Have you inherited Grandma’s recipe collection and are looking for a way to share favorite family recipes? Maybe you’d like to create something for your own posterity based on your family’s culture or heritage. Making a family cookbook can bring families together and connect the next generation to their ancestors.
In part 1 of this series, Sarah Arnoff Yeomanm, photographer and creator of The Family Cookbook, shared her thoughts and experiences about food and family history. In part 2 of this series, Sarah gives us three tips for making our own family cookbook. You can see more examples and tips on Sarah’s website.
Whenever I talk to a new client or a family who wants to make a cookbook of their favorite recipes, the No. 1 reason they haven’t put together a book yet is that it’s just too big of a project. They’re right: Making a cookbook is a big project! But my goal with The Family Cookbook is to simplify big projects so they aren’t so overwhelming. I try to take most of the burden off the families who work with me by taking care of the photos, design, and printing of each book. But for those who prefer the DIY route, here are a few tips to preserve your family recipes for future generations.
Pick Your Platform
If your cookbook is going to be a binder with original recipe cards, all you need to do is, well, find a binder and some plastic sleeves and you are pretty much good to go. The only thing left is to organize your cards.
If your recipes are written down on old cards and papers, I beg you to preserve them! That handwriting is a priceless connection to your relatives and you won’t want those fragile documents crumbling to dust. I can’t tell you how many families I’ve worked with who pull out a chaotic folder of decades-old (sometimes century-old!) papers that are close to disintegrating. Even if you don’t end up with a beautifully organized cookbook, it is absolutely worth investing in some archival products to preserve these items.
Now, if you’re going to type up your recipes and print a book, there are a TON of online options for this. It can actually be pretty overwhelming, but I recently delved into the top six online platforms for making a cookbook and rated the pros and cons of each. From budget, to book formats, to ease of use, each DIY cookbook website fits different needs for different families.
Writing Down Recipes From Memory
I help my families tackle this tricky issue a lot! The thing about food traditions is that they are often not written down at all. For generations past, most recipes have been passed down through pure observation, and writing down quantities and methods is kind of an abstract concept.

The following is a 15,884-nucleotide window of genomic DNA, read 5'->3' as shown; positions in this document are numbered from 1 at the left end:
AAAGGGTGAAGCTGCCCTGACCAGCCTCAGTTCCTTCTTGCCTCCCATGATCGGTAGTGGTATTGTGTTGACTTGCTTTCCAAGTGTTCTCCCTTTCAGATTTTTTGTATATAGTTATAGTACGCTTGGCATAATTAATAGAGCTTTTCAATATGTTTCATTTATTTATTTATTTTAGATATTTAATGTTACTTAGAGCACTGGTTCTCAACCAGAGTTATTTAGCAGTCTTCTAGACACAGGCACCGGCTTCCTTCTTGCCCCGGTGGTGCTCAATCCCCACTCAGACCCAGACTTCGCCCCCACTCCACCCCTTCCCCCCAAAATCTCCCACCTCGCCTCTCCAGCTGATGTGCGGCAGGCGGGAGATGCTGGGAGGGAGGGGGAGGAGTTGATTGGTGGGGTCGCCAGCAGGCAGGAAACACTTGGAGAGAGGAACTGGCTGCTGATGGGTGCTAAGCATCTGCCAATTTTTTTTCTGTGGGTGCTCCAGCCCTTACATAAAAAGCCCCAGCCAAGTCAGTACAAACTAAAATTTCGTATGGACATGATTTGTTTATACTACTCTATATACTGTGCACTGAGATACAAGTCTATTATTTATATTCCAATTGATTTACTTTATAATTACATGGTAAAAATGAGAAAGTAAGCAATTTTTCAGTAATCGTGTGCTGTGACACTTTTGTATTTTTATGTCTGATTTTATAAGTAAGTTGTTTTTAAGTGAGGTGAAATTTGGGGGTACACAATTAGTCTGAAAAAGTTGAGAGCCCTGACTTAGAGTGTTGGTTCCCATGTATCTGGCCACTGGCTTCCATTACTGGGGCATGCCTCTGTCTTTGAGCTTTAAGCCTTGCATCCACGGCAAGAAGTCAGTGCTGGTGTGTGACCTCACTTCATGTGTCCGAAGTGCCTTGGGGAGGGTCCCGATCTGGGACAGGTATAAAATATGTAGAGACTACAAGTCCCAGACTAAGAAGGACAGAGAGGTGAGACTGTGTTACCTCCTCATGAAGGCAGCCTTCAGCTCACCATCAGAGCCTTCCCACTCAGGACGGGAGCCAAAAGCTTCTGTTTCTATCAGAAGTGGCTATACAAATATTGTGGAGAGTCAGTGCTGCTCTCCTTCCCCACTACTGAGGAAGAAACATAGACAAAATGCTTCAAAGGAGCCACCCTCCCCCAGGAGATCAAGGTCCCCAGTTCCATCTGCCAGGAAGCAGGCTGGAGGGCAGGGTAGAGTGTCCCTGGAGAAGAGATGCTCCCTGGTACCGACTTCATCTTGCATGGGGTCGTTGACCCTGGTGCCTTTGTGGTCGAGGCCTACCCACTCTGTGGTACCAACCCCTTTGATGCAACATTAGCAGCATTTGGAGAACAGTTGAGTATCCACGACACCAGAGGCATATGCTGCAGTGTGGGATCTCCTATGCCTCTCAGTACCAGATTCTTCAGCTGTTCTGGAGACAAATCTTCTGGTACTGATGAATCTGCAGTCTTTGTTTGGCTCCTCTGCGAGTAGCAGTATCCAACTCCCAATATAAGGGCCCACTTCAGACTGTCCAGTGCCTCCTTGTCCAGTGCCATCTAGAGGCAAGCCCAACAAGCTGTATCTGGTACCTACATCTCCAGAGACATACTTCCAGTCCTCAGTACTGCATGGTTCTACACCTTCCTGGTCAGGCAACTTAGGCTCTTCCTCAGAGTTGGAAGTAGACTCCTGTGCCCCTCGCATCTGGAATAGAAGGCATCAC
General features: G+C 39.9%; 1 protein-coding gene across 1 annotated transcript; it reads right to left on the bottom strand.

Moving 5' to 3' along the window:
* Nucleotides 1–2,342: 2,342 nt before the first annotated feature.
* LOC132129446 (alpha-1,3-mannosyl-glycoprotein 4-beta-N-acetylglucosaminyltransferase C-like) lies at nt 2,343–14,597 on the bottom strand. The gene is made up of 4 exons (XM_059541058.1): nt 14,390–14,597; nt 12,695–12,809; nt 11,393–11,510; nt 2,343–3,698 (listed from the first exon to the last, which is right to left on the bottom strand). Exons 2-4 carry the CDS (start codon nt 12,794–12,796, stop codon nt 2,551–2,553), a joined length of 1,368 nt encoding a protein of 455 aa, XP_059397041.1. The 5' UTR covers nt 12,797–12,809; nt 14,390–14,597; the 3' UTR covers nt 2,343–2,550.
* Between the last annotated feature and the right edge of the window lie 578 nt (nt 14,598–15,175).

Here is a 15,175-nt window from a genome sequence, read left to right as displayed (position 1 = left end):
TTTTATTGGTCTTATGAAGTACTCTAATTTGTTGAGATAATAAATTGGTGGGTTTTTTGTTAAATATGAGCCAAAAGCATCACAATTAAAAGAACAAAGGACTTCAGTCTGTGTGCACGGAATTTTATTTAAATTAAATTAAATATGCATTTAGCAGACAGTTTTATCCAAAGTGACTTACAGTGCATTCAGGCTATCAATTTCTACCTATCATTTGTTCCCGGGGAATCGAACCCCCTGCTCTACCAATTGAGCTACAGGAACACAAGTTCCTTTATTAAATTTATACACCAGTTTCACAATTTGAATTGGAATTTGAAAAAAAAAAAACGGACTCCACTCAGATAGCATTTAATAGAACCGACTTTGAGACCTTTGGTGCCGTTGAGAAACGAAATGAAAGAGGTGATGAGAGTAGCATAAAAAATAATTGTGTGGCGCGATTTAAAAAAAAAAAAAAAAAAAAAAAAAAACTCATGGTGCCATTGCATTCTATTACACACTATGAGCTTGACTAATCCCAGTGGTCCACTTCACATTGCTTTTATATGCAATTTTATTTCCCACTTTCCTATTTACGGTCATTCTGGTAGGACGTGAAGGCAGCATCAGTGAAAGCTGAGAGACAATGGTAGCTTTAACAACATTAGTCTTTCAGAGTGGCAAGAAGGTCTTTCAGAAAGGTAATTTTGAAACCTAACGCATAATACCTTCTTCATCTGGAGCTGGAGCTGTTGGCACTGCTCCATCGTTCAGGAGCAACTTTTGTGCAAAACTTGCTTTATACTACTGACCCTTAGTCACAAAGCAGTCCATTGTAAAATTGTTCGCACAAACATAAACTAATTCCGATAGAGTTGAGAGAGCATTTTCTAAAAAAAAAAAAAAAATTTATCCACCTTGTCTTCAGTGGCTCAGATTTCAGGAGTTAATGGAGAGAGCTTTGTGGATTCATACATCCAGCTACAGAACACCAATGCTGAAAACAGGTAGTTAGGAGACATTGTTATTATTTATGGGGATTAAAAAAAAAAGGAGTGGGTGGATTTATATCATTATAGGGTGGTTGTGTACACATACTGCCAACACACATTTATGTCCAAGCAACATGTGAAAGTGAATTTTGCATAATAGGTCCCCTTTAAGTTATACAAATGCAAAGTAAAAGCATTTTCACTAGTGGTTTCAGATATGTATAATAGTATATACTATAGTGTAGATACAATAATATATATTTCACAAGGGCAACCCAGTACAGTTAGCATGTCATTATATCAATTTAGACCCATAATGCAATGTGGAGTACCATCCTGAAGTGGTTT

Your best asset to writing down recipes for the first time (either from your memory or from a relative’s) is patience. You are transferring someone’s intuition onto paper and that’s not an easy task! So go slowly and don’t get frustrated if you can’t exactly pinpoint ingredient amounts or cooking techniques. Food is fluid and changes over time as well, so remember to note if someone in your family makes something differently than other relatives.
Don’t forget to document the stories around your family foods as well. I recommend interviewing relatives about the foods that are special to your family and getting all the stories and memories they can think of. Sometimes it’s best to do this while actually cooking since the act of cooking can jog memories and spark conversations.
Organize Your Book!
Once you’ve gathered as many recipes and stories as you can, it’s time to organize your book. You can stick to the traditional format of appetizers, entrees, desserts, etc., or get creative and organize them in a way that’s unique to your family. For example, you can design sections based on holidays and family gatherings, or divide your recipes up by author (this can be fun if multiple family members make versions of the same dish). I once had a family organize their book by day of the week. Another family divided up their recipes quarterly since they celebrated a version of Thanksgiving four times per year!
Once you’ve organized your recipes, make sure to add a detailed table of contents at the beginning of your book to make it user-friendly.
I love helping families preserve their food heritage, and if you need more ideas on how to make your own cookbook, I have several guides on my website that go into lots of detail. They include sample questions on how to record your recipes from memory and how to precisely archive your recipes both in a physical book and on a digital platform. They also have printable recipe templates so you can document everything.
Your family history isn’t just about genealogy and family trees. Your food is just as much a part of who you are. I hope these tips get you excited to create your own family cookbook and happy cooking!
Thanks, Sarah, for sharing these ideas!
Sarah Arnoff Yeoman is a photographer and the creator of The Family Cookbook co where she travels the country creating heirloom cookbooks for families who want to preserve their food traditions. She lives in Oregon with her husband, overweight cat, and a couple of old fig trees.